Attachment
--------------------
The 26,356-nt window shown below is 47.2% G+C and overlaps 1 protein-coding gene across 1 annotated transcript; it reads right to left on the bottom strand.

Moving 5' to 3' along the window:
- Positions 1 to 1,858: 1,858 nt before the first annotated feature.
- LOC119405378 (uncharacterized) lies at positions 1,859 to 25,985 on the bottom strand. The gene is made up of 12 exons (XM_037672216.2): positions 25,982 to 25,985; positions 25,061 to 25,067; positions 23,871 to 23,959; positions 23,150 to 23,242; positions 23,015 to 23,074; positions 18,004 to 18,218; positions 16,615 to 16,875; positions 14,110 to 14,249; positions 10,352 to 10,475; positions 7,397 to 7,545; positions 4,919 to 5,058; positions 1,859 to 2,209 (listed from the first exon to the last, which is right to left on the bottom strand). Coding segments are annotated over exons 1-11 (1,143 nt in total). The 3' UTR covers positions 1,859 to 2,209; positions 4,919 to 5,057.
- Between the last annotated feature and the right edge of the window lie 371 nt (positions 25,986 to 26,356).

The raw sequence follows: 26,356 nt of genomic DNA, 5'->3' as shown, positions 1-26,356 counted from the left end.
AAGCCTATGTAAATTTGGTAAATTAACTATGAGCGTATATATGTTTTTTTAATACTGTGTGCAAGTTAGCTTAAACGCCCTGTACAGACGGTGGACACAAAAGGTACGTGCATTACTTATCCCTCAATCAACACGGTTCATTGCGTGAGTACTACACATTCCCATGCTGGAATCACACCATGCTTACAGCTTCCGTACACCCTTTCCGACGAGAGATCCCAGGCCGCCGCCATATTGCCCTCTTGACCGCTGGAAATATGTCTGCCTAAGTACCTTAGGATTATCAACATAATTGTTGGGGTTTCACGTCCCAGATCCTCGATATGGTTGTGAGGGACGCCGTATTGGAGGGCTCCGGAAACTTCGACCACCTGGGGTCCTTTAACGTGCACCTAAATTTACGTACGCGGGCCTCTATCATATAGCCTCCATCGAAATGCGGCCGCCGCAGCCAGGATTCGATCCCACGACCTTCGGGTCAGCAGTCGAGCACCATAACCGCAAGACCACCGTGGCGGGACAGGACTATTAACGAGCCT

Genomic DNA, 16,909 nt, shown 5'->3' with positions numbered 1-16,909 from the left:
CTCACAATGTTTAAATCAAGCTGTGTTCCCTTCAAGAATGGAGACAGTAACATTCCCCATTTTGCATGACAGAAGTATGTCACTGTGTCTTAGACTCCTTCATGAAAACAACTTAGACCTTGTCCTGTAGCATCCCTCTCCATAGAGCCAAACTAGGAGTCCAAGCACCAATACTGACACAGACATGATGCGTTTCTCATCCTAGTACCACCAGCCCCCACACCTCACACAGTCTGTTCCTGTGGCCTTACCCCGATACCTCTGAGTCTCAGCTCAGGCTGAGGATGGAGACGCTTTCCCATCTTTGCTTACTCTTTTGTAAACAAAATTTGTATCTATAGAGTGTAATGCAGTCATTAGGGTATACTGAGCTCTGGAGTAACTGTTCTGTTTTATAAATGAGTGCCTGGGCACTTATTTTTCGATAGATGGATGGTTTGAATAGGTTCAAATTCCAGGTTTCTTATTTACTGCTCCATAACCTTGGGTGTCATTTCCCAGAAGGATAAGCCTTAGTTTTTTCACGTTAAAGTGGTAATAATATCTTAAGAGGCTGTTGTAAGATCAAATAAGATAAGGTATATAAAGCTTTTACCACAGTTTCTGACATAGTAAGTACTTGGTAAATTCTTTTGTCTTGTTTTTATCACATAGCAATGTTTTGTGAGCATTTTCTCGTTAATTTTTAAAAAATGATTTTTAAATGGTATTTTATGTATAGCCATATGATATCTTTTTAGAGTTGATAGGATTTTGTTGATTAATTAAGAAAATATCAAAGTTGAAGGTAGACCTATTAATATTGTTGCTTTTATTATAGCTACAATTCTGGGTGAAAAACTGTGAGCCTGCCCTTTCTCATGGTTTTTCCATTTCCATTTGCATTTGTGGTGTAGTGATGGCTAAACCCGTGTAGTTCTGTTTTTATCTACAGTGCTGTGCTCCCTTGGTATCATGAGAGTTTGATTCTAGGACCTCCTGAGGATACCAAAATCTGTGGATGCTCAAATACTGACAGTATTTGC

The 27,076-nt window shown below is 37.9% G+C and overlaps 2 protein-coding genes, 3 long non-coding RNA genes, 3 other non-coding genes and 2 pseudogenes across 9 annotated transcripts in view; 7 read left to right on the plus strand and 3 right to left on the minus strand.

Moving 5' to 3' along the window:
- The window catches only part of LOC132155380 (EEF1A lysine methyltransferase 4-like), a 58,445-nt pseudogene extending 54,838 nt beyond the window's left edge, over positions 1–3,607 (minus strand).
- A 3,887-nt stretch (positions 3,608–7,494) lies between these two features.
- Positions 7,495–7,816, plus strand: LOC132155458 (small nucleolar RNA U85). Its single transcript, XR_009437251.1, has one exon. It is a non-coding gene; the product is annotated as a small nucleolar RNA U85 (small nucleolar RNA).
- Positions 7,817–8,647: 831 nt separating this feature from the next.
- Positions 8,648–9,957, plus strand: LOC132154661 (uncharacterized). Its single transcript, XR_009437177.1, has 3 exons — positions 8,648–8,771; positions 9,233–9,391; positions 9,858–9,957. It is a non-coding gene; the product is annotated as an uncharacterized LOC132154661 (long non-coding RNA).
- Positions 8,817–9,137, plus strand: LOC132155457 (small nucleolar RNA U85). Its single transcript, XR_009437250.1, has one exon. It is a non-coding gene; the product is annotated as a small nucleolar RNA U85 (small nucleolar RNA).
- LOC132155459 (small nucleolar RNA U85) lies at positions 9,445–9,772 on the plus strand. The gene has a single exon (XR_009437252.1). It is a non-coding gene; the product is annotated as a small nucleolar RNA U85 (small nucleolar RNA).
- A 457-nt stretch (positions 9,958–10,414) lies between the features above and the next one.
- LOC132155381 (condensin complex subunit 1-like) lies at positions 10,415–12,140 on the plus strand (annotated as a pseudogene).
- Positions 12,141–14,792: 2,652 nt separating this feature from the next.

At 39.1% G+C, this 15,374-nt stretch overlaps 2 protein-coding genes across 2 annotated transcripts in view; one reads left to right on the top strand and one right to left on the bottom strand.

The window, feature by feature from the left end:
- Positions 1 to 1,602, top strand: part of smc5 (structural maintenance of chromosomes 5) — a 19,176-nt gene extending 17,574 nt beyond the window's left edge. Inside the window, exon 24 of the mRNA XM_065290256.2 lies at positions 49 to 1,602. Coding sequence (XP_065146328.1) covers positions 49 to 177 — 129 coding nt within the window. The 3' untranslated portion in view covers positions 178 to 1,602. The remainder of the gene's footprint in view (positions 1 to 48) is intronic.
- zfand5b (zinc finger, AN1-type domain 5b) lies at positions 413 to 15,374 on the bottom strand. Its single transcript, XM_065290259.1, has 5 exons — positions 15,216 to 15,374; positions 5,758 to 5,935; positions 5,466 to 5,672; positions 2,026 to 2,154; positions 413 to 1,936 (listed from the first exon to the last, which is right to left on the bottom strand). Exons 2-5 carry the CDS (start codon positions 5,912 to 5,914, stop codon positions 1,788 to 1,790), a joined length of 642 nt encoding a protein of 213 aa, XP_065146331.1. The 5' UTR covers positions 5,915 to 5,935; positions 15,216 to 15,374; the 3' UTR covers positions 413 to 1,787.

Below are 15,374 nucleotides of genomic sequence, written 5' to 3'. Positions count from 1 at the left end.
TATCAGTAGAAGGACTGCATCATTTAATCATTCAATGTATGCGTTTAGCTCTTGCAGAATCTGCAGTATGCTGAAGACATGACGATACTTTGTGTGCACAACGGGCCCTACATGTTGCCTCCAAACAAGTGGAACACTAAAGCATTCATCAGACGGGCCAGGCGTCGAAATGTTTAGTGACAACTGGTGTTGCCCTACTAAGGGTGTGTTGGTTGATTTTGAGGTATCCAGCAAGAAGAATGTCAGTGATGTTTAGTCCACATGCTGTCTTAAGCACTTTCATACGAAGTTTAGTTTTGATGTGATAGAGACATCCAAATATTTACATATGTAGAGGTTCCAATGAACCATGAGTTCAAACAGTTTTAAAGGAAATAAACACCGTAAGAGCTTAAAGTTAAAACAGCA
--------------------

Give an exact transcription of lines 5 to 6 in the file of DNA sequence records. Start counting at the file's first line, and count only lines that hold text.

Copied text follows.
- Between the last annotated feature and the right edge of the window lie 371 nt (positions 25,986 to 26,356).

The raw sequence follows: 26,356 nt of genomic DNA, 5'->3' as shown, positions 1-26,356 counted from the left end.